Attempts by the Han Chinese to control or at least dominate Vietnam have been taking place for some 2,000 years. Vietnam offers a gateway to the warm tropical waters of insular Southeast Asia and beyond, as well as access to fertile land. Further, the populous and industrious Vietnamese represented a good source of exotic and valuable tribute.
When the Chinese first controlled Vietnam, they introduced irrigation, waterways and roads that seem substantially to have increased the standard of living. The preferred method of control was to establish military commanderies which served as collection points for tribute; the access to Chinese cultural artefacts and institutions and trading possibilities surely would have more than compensated for the trivial loss of suzerainty suffered.
And yet, of course, the Vietnamese seem to have spared few efforts in shaking off what they considered to be a terrible burden of subjugation. In this, they followed a pattern observed by a huge number of people throughout history – many struggles have continued for hundreds of even thousands of years in examples of the staggering waste of life and resources of which mankind is relentlessly capable. The Vietnamese are a distinctive ethnic group with connections to the Chinese and Tai groups. Their exact origin is unknown but the most recent evidence suggests a location in the coastal region between the Yangze and Red River Deltas.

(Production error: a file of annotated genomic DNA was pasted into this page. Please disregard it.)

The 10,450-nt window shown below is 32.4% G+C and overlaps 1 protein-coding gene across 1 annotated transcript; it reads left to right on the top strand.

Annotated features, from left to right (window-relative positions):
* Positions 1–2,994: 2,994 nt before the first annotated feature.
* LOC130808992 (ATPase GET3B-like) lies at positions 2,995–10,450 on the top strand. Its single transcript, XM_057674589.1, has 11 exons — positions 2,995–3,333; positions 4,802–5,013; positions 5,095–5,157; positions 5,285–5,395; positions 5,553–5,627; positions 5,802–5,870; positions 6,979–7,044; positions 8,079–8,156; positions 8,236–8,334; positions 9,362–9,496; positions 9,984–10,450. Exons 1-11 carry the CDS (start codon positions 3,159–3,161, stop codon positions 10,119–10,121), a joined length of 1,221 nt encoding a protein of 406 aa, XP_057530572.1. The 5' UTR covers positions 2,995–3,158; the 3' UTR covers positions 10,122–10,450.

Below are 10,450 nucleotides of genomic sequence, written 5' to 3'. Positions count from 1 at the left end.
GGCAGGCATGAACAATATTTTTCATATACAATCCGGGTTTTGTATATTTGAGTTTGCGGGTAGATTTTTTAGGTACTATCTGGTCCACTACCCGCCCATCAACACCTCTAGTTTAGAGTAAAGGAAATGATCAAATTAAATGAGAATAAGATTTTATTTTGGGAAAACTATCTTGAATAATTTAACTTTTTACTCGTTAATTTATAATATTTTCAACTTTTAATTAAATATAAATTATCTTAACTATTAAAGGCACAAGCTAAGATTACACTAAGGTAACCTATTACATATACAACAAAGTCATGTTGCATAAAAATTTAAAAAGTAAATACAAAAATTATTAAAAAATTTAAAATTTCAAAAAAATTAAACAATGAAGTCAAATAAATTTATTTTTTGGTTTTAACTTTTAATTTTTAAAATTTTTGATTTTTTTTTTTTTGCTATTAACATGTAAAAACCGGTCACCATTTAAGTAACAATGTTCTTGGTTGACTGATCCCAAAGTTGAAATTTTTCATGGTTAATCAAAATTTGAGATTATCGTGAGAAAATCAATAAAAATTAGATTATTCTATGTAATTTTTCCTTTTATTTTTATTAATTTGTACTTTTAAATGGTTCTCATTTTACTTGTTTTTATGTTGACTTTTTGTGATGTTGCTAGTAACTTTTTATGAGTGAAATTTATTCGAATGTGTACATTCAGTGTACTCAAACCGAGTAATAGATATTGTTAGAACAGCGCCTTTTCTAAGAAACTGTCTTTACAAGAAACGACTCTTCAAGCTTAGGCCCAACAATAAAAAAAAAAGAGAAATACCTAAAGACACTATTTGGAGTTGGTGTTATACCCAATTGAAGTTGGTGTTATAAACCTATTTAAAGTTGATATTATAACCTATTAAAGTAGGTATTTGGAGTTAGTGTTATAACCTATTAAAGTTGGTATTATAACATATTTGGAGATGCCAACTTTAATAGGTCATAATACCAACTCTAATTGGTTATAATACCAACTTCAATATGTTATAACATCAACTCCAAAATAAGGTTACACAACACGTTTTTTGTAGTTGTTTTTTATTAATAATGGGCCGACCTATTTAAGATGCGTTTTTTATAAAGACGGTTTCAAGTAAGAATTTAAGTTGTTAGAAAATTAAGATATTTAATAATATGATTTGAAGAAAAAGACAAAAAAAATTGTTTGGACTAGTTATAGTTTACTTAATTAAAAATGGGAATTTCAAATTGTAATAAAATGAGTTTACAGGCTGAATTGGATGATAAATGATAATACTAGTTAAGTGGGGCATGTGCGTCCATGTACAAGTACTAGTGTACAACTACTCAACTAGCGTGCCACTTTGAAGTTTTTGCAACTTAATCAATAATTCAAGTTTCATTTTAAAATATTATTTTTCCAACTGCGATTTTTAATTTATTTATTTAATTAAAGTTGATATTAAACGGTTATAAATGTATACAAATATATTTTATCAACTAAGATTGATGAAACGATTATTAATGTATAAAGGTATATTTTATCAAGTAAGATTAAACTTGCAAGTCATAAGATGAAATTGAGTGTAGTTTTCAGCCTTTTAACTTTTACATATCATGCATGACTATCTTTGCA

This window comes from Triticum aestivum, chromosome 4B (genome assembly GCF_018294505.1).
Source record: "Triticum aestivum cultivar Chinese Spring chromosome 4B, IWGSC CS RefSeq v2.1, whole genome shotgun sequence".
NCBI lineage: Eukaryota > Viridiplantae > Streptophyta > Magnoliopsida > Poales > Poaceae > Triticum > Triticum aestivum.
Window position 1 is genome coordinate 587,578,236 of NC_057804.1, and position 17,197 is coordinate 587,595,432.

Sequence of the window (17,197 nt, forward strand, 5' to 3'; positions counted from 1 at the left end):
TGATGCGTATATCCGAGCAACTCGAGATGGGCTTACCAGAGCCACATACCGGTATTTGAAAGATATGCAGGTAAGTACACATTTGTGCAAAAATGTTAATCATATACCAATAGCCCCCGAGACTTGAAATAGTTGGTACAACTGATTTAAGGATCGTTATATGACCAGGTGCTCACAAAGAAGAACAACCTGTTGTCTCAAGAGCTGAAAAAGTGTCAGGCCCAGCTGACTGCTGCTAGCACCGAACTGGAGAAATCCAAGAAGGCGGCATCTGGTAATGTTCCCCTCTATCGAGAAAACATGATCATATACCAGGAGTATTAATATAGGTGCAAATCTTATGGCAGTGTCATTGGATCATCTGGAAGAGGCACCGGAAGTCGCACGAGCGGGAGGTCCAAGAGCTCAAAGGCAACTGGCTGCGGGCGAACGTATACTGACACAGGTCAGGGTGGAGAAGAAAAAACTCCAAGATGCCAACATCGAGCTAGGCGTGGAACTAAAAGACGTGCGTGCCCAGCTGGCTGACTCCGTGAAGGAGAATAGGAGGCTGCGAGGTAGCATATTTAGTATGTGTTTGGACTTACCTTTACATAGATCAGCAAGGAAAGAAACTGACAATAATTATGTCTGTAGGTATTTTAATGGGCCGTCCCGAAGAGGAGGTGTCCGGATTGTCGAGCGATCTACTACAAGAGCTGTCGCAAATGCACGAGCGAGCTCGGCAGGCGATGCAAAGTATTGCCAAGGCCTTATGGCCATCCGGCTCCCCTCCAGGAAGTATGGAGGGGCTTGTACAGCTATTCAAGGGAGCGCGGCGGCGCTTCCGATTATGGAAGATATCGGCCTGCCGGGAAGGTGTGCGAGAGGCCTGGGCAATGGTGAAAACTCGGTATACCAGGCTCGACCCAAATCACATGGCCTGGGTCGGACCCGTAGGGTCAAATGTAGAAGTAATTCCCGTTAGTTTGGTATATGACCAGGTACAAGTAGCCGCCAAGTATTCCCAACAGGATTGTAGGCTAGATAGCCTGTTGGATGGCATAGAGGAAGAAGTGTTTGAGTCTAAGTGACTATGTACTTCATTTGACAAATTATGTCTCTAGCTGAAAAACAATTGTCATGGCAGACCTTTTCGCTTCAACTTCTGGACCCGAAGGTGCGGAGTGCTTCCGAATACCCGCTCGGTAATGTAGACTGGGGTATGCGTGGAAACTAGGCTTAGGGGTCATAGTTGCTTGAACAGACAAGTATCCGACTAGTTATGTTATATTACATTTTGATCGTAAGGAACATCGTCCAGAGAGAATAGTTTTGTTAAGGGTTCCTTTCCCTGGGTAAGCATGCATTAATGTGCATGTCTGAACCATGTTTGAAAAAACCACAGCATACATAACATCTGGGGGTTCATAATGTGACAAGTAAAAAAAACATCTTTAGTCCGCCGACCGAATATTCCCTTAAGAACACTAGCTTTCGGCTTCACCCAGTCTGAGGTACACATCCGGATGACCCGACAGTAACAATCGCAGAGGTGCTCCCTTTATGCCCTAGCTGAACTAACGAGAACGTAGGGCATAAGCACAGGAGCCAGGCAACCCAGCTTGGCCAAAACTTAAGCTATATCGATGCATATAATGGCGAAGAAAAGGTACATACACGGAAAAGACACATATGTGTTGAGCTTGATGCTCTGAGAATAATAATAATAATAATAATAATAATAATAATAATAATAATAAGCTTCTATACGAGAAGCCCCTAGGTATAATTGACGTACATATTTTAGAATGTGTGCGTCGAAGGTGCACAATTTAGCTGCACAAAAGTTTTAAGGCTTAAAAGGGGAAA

Vietnamese origin stories are shrouded in myth, as might be expected. The first king of Vietnam was said to be De Minh, who was descended from the Chinese deity who invented agriculture. His grandson, via a fairy of the mountains and the king of land of red demons, was Lac Long Quan who married the Chinese Immortal Au Co, who bore him 100 sons. These sons established the first known Vietnamese dynasty.
The lineage of Vietnamese rulers is not much better established when it comes to the time of the Trung sisters. It is known that the Han Chinese ruled Vietnam with the leniency described above for several decades before an ambitious local Han governor decided that this leniency was standing in the way of the sinicisation of the ‘barbarian’ Vietnamese and hence denying resources to the central government and, presumably, perquisites to his own authority.
Rebellion broke out, as it has broken out uncounted times in uncounted lands subsequently. The leaders of this particular rebellion were reputed to be the two Trung sisters: Trung Trac and her younger sister Trung Nhi. The elder sister had been married to a Vietnamese chieftain who had been executed by the Chinese in the period preceding the rebellion. The two Trungs gathered together the remaining Vietnamese chieftains, forty in number, who had submitted to the Chinese, leading them into battle.